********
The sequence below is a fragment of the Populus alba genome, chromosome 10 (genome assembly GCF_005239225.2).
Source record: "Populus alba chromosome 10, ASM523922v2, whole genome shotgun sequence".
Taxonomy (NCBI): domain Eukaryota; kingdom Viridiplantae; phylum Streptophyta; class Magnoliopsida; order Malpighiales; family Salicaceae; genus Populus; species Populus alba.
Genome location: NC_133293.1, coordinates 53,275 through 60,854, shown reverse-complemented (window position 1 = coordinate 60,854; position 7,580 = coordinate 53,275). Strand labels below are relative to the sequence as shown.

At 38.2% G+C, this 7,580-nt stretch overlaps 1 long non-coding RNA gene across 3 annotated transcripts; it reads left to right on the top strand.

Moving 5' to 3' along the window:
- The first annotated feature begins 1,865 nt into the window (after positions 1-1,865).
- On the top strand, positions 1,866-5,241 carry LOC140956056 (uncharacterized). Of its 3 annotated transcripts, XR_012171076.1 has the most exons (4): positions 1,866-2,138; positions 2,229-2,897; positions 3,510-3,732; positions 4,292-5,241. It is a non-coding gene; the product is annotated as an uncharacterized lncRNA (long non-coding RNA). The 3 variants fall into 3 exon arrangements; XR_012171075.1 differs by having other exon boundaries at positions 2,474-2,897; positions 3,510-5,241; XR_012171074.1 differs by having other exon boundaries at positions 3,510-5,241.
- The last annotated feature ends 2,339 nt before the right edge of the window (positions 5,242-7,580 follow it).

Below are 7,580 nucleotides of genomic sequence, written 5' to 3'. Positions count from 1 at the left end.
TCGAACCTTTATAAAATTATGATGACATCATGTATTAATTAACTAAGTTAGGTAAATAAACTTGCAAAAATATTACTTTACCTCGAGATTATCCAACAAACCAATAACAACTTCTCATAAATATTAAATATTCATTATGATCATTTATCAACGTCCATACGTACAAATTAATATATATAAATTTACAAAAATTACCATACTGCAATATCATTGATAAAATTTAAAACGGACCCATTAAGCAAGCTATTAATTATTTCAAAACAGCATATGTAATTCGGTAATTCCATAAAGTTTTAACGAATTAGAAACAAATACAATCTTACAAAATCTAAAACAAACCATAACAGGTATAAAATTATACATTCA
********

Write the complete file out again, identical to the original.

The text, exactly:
The sequence below is a fragment of the Populus alba genome, chromosome 10 (genome assembly GCF_005239225.2).
Source record: "Populus alba chromosome 10, ASM523922v2, whole genome shotgun sequence".
Taxonomy (NCBI): domain Eukaryota; kingdom Viridiplantae; phylum Streptophyta; class Magnoliopsida; order Malpighiales; family Salicaceae; genus Populus; species Populus alba.
Genome location: NC_133293.1, coordinates 53,275 through 60,854, shown reverse-complemented (window position 1 = coordinate 60,854; position 7,580 = coordinate 53,275). Strand labels below are relative to the sequence as shown.

At 38.2% G+C, this 7,580-nt stretch overlaps 1 long non-coding RNA gene across 3 annotated transcripts; it reads left to right on the top strand.

Moving 5' to 3' along the window:
- The first annotated feature begins 1,865 nt into the window (after positions 1-1,865).
- On the top strand, positions 1,866-5,241 carry LOC140956056 (uncharacterized). Of its 3 annotated transcripts, XR_012171076.1 has the most exons (4): positions 1,866-2,138; positions 2,229-2,897; positions 3,510-3,732; positions 4,292-5,241. It is a non-coding gene; the product is annotated as an uncharacterized lncRNA (long non-coding RNA). The 3 variants fall into 3 exon arrangements; XR_012171075.1 differs by having other exon boundaries at positions 2,474-2,897; positions 3,510-5,241; XR_012171074.1 differs by having other exon boundaries at positions 3,510-5,241.
- The last annotated feature ends 2,339 nt before the right edge of the window (positions 5,242-7,580 follow it).

Below are 7,580 nucleotides of genomic sequence, written 5' to 3'. Positions count from 1 at the left end.
TCGAACCTTTATAAAATTATGATGACATCATGTATTAATTAACTAAGTTAGGTAAATAAACTTGCAAAAATATTACTTTACCTCGAGATTATCCAACAAACCAATAACAACTTCTCATAAATATTAAATATTCATTATGATCATTTATCAACGTCCATACGTACAAATTAATATATATAAATTTACAAAAATTACCATACTGCAATATCATTGATAAAATTTAAAACGGACCCATTAAGCAAGCTATTAATTATTTCAAAACAGCATATGTAATTCGGTAATTCCATAAAGTTTTAACGAATTAGAAACAAATACAATCTTACAAAATCTAAAACAAACCATAACAGGTATAAAATTATACATTCA